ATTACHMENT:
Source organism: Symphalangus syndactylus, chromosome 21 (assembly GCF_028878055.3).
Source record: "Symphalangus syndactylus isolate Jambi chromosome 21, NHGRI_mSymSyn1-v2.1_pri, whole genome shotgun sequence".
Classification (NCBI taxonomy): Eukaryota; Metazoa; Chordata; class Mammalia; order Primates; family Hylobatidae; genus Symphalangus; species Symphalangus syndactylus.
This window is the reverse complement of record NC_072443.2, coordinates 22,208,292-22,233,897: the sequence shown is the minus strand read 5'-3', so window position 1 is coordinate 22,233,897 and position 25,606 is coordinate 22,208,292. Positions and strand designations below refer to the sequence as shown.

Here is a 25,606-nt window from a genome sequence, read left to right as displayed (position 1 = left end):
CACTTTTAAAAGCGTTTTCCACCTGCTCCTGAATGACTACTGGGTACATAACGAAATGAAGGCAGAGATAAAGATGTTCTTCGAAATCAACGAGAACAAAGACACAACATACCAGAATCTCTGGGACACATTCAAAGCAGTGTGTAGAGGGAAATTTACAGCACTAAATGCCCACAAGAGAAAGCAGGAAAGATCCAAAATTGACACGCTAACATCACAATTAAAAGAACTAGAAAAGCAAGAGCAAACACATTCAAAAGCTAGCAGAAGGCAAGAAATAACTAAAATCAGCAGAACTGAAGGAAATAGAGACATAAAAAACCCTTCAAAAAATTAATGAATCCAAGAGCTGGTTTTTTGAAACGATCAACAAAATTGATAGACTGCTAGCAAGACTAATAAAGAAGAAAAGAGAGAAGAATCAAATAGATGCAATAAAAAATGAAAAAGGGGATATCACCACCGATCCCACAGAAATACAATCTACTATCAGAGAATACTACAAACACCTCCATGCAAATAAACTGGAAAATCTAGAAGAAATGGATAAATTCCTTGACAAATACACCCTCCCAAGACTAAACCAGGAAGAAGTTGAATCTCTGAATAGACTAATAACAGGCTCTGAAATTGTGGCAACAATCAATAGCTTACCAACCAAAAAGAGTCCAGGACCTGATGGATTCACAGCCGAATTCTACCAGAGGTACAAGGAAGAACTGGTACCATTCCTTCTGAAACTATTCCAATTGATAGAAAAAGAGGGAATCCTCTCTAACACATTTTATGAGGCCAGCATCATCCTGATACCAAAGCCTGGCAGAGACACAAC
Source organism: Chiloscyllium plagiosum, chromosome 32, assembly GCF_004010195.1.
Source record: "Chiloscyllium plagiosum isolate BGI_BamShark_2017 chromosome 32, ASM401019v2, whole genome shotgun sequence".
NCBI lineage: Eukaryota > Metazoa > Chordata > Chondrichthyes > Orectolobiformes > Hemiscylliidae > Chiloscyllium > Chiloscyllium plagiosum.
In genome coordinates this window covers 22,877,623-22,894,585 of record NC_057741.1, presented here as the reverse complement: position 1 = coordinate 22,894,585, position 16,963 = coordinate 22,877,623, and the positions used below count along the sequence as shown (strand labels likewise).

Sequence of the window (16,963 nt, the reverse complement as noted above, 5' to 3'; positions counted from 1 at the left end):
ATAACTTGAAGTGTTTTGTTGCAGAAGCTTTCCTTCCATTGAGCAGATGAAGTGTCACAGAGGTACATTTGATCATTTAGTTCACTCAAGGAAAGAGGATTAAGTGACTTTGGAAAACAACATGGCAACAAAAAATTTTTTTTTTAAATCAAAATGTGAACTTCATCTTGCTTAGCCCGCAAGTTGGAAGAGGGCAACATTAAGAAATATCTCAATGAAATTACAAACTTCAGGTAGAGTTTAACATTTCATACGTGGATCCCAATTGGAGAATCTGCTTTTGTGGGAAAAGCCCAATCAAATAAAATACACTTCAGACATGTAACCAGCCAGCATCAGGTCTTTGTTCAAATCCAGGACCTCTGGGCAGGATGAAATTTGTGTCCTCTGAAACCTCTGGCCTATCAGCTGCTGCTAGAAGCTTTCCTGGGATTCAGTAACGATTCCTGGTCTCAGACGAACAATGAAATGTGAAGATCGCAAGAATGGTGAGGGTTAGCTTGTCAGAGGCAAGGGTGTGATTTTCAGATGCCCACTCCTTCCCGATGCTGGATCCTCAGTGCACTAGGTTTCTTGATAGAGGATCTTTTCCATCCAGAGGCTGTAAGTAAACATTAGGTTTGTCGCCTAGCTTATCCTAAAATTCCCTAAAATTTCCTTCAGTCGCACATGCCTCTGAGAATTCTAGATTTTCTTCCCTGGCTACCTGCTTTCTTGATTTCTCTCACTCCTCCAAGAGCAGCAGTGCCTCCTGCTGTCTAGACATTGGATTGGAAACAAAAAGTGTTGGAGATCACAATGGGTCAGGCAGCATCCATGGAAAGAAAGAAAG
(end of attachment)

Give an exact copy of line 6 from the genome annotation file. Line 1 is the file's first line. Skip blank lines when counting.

CACTTTTAAAAGCGTTTTCCACCTGCTCCTGAATGACTACTGGGTACATAACGAAATGAAGGCAGAGATAAAGATGTTCTTCGAAATCAACGAGAACAAAGACACAACATACCAGAATCTCTGGGACACATTCAAAGCAGTGTGTAGAGGGAAATTTACAGCACTAAATGCCCACAAGAGAAAGCAGGAAAGATCCAAAATTGACACGCTAACATCACAATTAAAAGAACTAGAAAAGCAAGAGCAAACACATTCAAAAGCTAGCAGAAGGCAAGAAATAACTAAAATCAGCAGAACTGAAGGAAATAGAGACATAAAAAACCCTTCAAAAAATTAATGAATCCAAGAGCTGGTTTTTTGAAACGATCAACAAAATTGATAGACTGCTAGCAAGACTAATAAAGAAGAAAAGAGAGAAGAATCAAATAGATGCAATAAAAAATGAAAAAGGGGATATCACCACCGATCCCACAGAAATACAATCTACTATCAGAGAATACTACAAACACCTCCATGCAAATAAACTGGAAAATCTAGAAGAAATGGATAAATTCCTTGACAAATACACCCTCCCAAGACTAAACCAGGAAGAAGTTGAATCTCTGAATAGACTAATAACAGGCTCTGAAATTGTGGCAACAATCAATAGCTTACCAACCAAAAAGAGTCCAGGACCTGATGGATTCACAGCCGAATTCTACCAGAGGTACAAGGAAGAACTGGTACCATTCCTTCTGAAACTATTCCAATTGATAGAAAAAGAGGGAATCCTCTCTAACACATTTTATGAGGCCAGCATCATCCTGATACCAAAGCCTGGCAGAGACACAAC